Inflation Is Cumulative

by | Feb 24, 2024 | Videos

Inflation Is Cumulative

Key Takeaways:

  1. Inflation is cumulative, not just year-by-year; it builds up over time affecting the cost of goods and services.
  2. The rate of inflation can vary each year, but even when it decreases, it typically does not negate the previous years’ increases.
  3. Using a spreadsheet to track the cost of an item over time can visually illustrate how inflation compounds.
  4. Despite occasional dips in the inflation rate, such as in 2009, the overall trend over a long period is an increase in costs, as shown by the example of an item costing $100 in 1978 rising to $448 in 2022 due to inflation.

Inflation Is Cumulative – Links:

FRED: The St. Louis Fed
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Inflation Is Cumulative – Transcript

In this video I want to talk about inflation and math.

There are a lot of people walking around the earth, not really understanding some basic math concepts.

And I want to use this video to help these folks understand what we’re talking about.

Now what you’re looking at is a chart that is provided by the Federal Reserve Bank of Saint Louis, their usually referred to as the “St Louis Fed,” and they’ve come up with this database of information, which is the Federal Reserve Economic Data.

They shorten that Federal Reserve Economic Data to the first four letters, FRED.

I am on this website a lot. It’s a free website and a treasure trove of information. And if you’re a geek, like me, you really ought to check it out. We’ll leave a link to this in the show notes.

What you’re looking at are consumer prices for the United States. This is what people normally refer to as the rate of inflation. From the period 1960 through 2022.

Now many people would look at this chart and they would say “oh here, inflation is going up. That’s bad. Right?”
Or they would look at this part of the chart and they would say “here is where inflation was going down. That’s good. Right?”

But really, the rate of inflation going up, or going down, year after year, doesn’t really give you an accurate understanding of what is going on with how things cost to you and I.

So what’s wrong with this chart?

Maybe the title of this video ought to be “inflation is cumulative,” not necessarily anecdotal, or year by year.

The best way to understand how inflation impacts you and I is to (probably) look at it differently.

And for that, I put together a spreadsheet.

Now what you’re looking at here, on the spreadsheet is all of the data that’s on this chart. I took this graph and I just plowed all these numbers into a spreadsheet. And I started with the year 1978.

I think this is going to be a better way to show you — visibly — how inflation is cumulative.

Because inflation IS cumulative!
People don’t seem to understand that.

Let’s talk about something that costs, say $100 in 1978.
Now in 1978, I was in high school, so I don’t have a lot of reference points. Maybe you do.

But we’re going to start piling year after year, after year, of inflation on top of that $100 cost.

What’s something that may have cost $100 in 1978?

Well, a good lawyer, not a great lawyer, but a good lawyer, may have cost $100 per hour in 1978.

If you have an example of something that cost $100 in 1978, put it in the comments on YouTube.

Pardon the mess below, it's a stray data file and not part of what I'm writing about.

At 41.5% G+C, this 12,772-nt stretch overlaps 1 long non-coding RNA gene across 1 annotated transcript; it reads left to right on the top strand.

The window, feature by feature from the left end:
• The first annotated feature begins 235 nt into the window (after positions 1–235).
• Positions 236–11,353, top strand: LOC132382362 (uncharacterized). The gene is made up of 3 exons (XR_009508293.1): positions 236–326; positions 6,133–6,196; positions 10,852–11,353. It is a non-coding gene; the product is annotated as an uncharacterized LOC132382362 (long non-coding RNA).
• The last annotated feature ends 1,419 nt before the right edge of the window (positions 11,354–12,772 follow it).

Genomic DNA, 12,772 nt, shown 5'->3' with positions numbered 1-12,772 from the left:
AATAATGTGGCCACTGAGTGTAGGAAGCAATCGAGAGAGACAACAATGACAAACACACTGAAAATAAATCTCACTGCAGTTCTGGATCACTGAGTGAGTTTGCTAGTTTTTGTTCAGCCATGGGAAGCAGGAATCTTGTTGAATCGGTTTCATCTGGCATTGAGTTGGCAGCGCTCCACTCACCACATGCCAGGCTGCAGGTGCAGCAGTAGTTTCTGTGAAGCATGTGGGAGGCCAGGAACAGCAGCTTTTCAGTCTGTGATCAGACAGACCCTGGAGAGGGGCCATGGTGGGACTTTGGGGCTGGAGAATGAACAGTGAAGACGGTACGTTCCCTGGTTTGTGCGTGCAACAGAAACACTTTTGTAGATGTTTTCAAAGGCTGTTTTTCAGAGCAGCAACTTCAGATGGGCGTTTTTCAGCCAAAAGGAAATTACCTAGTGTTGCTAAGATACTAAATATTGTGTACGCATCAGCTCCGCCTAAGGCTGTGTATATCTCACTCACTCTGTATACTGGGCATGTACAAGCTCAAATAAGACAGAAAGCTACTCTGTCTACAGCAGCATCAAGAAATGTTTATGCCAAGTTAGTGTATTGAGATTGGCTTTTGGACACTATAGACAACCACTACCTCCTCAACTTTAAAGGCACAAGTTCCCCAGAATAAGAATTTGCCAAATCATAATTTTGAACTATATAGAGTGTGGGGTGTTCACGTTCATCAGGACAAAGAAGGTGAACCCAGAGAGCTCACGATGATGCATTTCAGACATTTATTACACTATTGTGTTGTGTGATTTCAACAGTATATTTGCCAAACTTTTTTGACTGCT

We’d like to see how that all worked out.

But I think this is a better way to see — visibly — how inflation is cumulative, by looking on a spreadsheet.

Here you’re going to see, in 1978, we purchased “something” for $100.

But the next year inflation was 11.25%. So the same thing that cost us $100 the year before, now costs us $111.

The next year inflation was 13.55%. So that same thing that cost us $100 two years ago, today, in 1980, would cost $126.

By 1982, we’ve had two more years of inflation on top of it.

This item that cost $100 five years ago (in 1978) is now $147.92.

When you look at the increase, the rate of inflation over five years, you can see how the average rate of inflation for just a five year period was almost ten percent per year, 9.78%. And the cost has gone up almost fifty percent.

No wonder people were taking drugs in the late seventies and early eighties. This is just mind-blowing to see these kind of numbers.

But wait, as they say on TV, “But wait — there’s more.”

What we’re going to do now is we’re going to take this rate of inflation — and we’re going to carry it forward to the present time.

So let’s look at the rate of inflation.
Here’s a three.
Here’s another three.
Here’s something under two percent.
Here four.
Here’s a five percent in 1990.
Here’s a lot of twos here.

Uh you can see different rates of inflation but they will all get carried through.

What we’re going to do is we’re just going to take this rate of inflation and we’re going to just going to…

Again, because inflation is cumulative, we’re just going to carry this through to the year 2022.

And you’re going to find, now what cost $100 in 1978, just by using the rate of inflation — alone — is now costing $448 in the year 2022.

We didn’t even have 2023 numbers when we did this.

Inflation is cumulative. Every single year adds something. In fact, people are happy when the rate of inflation is going down.

But we haven’t had a negative year of inflation. In forty-five years on this graph, the only number that was negative was here in 2009 — and it went down a smidge!

It doesn’t even count!

Look at that number — what cost $329 dollars in 2008, went down a buck. Big deal.

So inflation adds to your costs every single year.
That’s a really important concept, that I can’t believe more people don’t understand.

And that is the message in today’s video.

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